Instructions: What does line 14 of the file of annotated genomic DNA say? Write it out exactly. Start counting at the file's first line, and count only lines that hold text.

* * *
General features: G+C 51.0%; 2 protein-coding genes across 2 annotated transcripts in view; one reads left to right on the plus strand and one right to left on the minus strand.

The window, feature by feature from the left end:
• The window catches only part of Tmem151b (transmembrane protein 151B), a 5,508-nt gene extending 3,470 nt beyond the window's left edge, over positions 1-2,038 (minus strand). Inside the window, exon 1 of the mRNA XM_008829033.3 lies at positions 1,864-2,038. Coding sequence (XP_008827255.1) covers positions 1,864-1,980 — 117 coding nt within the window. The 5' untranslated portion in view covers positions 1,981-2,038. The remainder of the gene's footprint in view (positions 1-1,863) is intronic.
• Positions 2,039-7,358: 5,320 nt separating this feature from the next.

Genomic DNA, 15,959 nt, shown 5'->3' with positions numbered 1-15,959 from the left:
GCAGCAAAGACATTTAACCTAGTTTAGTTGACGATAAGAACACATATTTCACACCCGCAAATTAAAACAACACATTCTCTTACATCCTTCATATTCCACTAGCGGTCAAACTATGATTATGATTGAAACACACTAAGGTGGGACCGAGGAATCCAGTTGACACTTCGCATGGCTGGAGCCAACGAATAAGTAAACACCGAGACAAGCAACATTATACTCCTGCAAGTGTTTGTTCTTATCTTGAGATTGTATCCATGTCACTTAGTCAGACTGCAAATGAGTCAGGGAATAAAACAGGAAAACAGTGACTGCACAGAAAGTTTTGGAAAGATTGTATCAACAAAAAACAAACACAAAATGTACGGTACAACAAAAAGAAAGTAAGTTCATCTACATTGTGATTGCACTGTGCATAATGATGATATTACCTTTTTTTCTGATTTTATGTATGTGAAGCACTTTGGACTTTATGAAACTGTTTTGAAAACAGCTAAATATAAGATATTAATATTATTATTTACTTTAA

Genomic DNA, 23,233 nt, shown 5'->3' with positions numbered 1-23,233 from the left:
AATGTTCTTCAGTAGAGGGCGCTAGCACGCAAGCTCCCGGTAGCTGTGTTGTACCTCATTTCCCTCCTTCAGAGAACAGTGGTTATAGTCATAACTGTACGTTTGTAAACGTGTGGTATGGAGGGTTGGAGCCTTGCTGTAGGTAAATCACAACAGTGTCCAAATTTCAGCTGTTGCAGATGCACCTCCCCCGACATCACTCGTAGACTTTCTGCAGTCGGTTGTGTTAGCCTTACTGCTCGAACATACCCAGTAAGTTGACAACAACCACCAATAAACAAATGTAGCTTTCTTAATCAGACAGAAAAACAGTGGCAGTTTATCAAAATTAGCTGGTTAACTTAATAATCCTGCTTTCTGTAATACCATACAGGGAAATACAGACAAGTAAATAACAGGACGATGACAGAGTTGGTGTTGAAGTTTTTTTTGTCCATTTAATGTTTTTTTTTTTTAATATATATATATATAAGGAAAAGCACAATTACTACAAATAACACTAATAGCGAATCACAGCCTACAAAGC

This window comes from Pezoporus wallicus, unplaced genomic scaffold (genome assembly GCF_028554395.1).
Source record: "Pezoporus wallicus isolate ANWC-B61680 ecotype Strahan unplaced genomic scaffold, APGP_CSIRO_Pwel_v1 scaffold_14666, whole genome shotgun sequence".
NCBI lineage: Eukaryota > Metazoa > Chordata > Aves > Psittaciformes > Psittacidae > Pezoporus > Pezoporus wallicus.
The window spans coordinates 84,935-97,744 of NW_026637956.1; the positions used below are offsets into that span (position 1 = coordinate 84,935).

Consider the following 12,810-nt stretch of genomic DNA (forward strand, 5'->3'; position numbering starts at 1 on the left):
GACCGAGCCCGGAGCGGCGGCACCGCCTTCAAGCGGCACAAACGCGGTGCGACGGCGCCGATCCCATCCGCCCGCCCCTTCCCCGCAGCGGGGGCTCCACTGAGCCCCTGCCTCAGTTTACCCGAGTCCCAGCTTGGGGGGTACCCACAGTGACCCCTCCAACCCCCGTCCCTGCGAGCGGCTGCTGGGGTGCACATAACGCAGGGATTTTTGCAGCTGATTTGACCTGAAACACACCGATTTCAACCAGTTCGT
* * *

GACCGAGCCCGGAGCGGCGGCACCGCCTTCAAGCGGCACAAACGCGGTGCGACGGCGCCGATCCCATCCGCCCGCCCCTTCCCCGCAGCGGGGGCTCCACTGAGCCCCTGCCTCAGTTTACCCGAGTCCCAGCTTGGGGGGTACCCACAGTGACCCCTCCAACCCCCGTCCCTGCGAGCGGCTGCTGGGGTGCACATAACGCAGGGATTTTTGCAGCTGATTTGACCTGAAACACACCGATTTCAACCAGTTCGT